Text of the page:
Bride said that at some point during their visit, she’d love to see some theatre. A lot of times when people say that, they mean they want to see one of the big touring shows. This can be an occasion for eye-rolling from a host who lives in the area and knows that Chicago’s local theatre is awesome. However, Bride knows there are plenty of worthy shows all over Chicago, and she was happy to see something homegrown.

Left to my own devices, I might opt for an original play, something on the experimental side, like In the Garden: A Darwinian Love Story at Lookingglass Theatre, but we needed to pick something everyone would like. We hoped to get into the Second City revue, but you can’t exactly do that at the last minute.

Luckily, we ended up finding tickets to Million Dollar Quartet at the Apollo Theatre. The Apollo is a fun little theatre. They’ve previously produced other shows along the same lines as Million Dollar Quartet, by which I mean musicals based on actual performers/events, which feature their big hits as kind of a backbone to the proceedings. Sis and I saw Always Patsy Cline there some years back. On that occasion, and before we even got into the performance space, we discovered that they served Schlitz beer, a brand we hadn’t seen in years. The reason they were serving it became clear very shortly into the performance, when we saw the actress playing Patsy knocking them back.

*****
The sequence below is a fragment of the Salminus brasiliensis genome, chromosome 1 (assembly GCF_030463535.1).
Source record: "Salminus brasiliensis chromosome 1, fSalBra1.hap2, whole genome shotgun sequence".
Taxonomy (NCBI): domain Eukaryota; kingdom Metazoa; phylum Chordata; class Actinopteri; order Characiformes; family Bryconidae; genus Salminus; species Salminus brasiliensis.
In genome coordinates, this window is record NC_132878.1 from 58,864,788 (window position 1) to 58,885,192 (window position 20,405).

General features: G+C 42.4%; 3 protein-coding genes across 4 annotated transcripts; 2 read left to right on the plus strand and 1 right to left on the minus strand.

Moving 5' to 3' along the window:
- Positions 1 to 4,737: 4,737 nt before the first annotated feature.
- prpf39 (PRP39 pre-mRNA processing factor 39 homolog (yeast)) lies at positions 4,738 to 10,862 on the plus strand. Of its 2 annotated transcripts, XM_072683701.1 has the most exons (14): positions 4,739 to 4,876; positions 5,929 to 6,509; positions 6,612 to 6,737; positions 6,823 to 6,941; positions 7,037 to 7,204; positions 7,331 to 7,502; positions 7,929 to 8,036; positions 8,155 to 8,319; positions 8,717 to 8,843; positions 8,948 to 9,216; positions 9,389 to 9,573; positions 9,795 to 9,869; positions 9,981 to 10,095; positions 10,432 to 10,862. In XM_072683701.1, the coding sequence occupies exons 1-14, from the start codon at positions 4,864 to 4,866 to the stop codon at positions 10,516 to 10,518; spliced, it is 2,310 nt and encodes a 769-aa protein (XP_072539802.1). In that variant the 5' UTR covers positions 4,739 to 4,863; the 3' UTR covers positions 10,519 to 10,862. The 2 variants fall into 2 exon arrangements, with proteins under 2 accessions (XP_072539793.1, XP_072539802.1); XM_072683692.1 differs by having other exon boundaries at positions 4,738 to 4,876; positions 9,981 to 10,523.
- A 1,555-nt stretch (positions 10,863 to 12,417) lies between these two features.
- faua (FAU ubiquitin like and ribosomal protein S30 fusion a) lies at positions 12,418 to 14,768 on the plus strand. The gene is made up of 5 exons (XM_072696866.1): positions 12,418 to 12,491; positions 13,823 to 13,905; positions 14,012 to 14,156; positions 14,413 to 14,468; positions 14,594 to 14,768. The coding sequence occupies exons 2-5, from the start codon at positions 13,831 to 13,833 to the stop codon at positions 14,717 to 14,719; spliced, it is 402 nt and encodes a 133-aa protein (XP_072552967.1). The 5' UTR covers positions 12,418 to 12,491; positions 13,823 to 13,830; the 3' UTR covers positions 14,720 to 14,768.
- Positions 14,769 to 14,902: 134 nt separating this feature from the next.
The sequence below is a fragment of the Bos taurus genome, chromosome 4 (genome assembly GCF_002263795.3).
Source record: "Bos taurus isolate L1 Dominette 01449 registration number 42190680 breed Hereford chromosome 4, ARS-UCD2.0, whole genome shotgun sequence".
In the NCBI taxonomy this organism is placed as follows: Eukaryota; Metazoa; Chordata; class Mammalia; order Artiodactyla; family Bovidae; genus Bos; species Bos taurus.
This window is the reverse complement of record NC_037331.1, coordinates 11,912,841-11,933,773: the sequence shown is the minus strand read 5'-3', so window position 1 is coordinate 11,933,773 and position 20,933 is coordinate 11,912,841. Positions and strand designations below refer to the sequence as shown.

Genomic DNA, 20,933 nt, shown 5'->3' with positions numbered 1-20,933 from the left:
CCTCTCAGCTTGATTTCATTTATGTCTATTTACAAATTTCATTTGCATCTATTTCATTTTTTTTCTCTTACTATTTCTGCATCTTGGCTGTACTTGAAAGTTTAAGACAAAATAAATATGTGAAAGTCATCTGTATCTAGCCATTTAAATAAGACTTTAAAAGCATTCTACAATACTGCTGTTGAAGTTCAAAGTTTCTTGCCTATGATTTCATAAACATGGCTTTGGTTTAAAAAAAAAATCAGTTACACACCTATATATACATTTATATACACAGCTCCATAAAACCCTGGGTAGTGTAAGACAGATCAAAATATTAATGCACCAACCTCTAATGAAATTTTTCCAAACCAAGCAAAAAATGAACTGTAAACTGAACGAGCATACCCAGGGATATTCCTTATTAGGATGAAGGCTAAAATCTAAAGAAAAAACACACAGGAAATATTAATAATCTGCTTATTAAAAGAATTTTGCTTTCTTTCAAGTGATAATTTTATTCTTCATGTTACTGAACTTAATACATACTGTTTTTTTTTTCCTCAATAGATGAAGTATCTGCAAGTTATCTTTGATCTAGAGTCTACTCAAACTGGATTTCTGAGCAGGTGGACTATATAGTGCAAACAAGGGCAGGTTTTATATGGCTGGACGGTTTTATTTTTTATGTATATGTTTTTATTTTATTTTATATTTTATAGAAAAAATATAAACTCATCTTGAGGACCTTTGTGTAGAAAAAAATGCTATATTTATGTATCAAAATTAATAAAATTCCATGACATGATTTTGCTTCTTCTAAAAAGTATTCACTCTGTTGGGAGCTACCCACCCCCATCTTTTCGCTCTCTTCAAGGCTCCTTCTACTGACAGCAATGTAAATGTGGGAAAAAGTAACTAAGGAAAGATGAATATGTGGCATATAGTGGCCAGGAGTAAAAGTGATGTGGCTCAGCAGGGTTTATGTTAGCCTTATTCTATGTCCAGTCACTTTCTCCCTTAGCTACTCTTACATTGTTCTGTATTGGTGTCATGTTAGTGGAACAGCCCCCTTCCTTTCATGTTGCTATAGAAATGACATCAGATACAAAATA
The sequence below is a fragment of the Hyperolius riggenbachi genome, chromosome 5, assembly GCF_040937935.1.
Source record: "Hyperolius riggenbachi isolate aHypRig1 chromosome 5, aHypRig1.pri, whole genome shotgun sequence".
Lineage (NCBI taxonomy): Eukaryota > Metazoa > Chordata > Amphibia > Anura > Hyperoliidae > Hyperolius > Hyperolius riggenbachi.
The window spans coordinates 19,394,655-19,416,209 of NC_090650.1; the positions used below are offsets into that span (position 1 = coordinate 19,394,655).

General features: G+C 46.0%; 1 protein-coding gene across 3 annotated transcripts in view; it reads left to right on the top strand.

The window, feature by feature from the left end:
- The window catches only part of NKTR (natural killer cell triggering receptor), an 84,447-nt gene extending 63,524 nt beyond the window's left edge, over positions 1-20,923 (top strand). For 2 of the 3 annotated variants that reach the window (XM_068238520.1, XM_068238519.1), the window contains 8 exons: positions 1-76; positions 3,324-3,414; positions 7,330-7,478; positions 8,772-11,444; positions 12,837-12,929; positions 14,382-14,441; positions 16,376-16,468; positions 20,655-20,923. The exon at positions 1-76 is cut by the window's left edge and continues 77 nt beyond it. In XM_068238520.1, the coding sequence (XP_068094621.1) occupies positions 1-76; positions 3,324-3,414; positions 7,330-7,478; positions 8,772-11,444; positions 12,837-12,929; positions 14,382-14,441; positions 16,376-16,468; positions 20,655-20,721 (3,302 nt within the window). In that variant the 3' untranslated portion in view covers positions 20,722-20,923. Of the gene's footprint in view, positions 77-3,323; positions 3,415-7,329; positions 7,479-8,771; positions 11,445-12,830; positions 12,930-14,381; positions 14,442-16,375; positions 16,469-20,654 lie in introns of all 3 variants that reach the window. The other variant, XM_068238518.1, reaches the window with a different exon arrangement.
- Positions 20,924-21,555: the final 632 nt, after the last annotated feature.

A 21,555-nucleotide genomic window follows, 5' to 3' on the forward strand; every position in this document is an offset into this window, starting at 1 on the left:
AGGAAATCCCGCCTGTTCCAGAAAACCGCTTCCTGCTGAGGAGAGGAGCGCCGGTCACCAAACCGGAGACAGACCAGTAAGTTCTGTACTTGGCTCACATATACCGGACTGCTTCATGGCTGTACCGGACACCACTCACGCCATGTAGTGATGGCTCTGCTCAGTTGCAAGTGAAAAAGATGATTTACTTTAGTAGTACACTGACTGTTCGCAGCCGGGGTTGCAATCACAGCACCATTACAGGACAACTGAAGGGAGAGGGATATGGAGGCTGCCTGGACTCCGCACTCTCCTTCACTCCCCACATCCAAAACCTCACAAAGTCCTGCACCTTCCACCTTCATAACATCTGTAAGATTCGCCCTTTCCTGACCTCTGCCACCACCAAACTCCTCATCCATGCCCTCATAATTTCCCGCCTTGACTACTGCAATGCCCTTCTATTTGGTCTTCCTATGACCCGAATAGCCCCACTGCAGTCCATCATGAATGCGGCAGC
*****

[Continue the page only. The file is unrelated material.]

Yep. At the Apollo, they encourage you to bring your drinks into the theatre. Once Bro discovered this, he was totally on board with the entire concept. Other than a pretty relaxed theatrical experience, though, we weren’t sure exactly what we were letting ourselves in for. The good news is, it was a lot of fun: a tight show that clocked in around 90 minutes, with no intermission. So you’d be all right attending in the middle of the week, even if you live in the suburbs, because you still won’t be up too late.

In case you’re unfamiliar with the show, Million Dollar Quartet is based on an actual event—the night of December 4, 1956. Johnny Cash, Carl Perkins, Jerry Lee Lewis and Elvis Presley were all at Sun Records together, and magic happened. It’s a great excuse to hear some fun music, like Who Do You Love, Sixteen Tons, Hound Dog, Whole Lotta Shaking…I could go on and on. The actor/musicians blew me away, especially Lance Lipinsky as Jerry Lee Lewis and Shaun Whitley as Carl Perkins. But really, the show was about a pivotal night in the life of Sam Phillips, the founder of Sun Records. He was an artist in his own right, or at least a muse, and people just don’t remember him in the same way that they remember the names of the guys in the quartet. Anyone who’s ever tried to express something new artistically could relate to Sam Phillips’ struggles. That’s what spoke to me most about Million Dollar Quartet. It had something for everyone, or at least something for everyone in our group: fun, drinks, music and a thought-provoking, character-driven story line.